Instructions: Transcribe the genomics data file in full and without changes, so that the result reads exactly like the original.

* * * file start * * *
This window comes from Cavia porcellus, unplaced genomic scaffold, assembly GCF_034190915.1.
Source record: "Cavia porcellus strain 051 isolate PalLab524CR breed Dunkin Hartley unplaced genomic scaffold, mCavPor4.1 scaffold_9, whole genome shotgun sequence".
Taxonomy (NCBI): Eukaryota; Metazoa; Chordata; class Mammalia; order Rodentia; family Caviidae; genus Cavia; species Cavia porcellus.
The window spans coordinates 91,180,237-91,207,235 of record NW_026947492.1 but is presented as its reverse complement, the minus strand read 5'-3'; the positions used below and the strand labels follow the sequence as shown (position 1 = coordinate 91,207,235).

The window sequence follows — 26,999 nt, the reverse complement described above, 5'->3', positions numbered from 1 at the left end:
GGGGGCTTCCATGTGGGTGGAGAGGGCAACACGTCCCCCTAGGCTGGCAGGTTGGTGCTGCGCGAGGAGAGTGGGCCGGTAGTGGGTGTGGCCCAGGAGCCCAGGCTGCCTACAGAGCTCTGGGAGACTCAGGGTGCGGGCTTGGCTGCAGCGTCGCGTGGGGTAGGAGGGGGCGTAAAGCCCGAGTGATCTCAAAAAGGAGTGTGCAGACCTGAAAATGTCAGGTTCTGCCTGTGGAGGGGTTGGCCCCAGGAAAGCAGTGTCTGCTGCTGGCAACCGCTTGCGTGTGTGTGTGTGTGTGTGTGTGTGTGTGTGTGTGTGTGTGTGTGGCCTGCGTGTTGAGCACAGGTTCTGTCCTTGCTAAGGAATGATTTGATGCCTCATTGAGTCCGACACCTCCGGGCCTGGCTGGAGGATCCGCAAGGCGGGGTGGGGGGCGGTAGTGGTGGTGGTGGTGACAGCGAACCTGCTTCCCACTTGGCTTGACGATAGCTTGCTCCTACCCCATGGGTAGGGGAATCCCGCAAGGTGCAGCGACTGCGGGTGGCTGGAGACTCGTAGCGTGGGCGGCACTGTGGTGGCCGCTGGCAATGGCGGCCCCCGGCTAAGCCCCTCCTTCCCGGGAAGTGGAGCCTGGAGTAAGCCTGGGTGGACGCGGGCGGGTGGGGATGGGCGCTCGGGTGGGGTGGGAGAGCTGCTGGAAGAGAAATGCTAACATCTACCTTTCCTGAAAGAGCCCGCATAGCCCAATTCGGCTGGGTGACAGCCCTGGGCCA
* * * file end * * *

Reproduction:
This window comes from Cavia porcellus, unplaced genomic scaffold, assembly GCF_034190915.1.
Source record: "Cavia porcellus strain 051 isolate PalLab524CR breed Dunkin Hartley unplaced genomic scaffold, mCavPor4.1 scaffold_9, whole genome shotgun sequence".
Taxonomy (NCBI): Eukaryota; Metazoa; Chordata; class Mammalia; order Rodentia; family Caviidae; genus Cavia; species Cavia porcellus.
The window spans coordinates 91,180,237-91,207,235 of record NW_026947492.1 but is presented as its reverse complement, the minus strand read 5'-3'; the positions used below and the strand labels follow the sequence as shown (position 1 = coordinate 91,207,235).

The window sequence follows — 26,999 nt, the reverse complement described above, 5'->3', positions numbered from 1 at the left end:
GGGGGCTTCCATGTGGGTGGAGAGGGCAACACGTCCCCCTAGGCTGGCAGGTTGGTGCTGCGCGAGGAGAGTGGGCCGGTAGTGGGTGTGGCCCAGGAGCCCAGGCTGCCTACAGAGCTCTGGGAGACTCAGGGTGCGGGCTTGGCTGCAGCGTCGCGTGGGGTAGGAGGGGGCGTAAAGCCCGAGTGATCTCAAAAAGGAGTGTGCAGACCTGAAAATGTCAGGTTCTGCCTGTGGAGGGGTTGGCCCCAGGAAAGCAGTGTCTGCTGCTGGCAACCGCTTGCGTGTGTGTGTGTGTGTGTGTGTGTGTGTGTGTGTGTGTGTGTGTGGCCTGCGTGTTGAGCACAGGTTCTGTCCTTGCTAAGGAATGATTTGATGCCTCATTGAGTCCGACACCTCCGGGCCTGGCTGGAGGATCCGCAAGGCGGGGTGGGGGGCGGTAGTGGTGGTGGTGGTGACAGCGAACCTGCTTCCCACTTGGCTTGACGATAGCTTGCTCCTACCCCATGGGTAGGGGAATCCCGCAAGGTGCAGCGACTGCGGGTGGCTGGAGACTCGTAGCGTGGGCGGCACTGTGGTGGCCGCTGGCAATGGCGGCCCCCGGCTAAGCCCCTCCTTCCCGGGAAGTGGAGCCTGGAGTAAGCCTGGGTGGACGCGGGCGGGTGGGGATGGGCGCTCGGGTGGGGTGGGAGAGCTGCTGGAAGAGAAATGCTAACATCTACCTTTCCTGAAAGAGCCCGCATAGCCCAATTCGGCTGGGTGACAGCCCTGGGCCA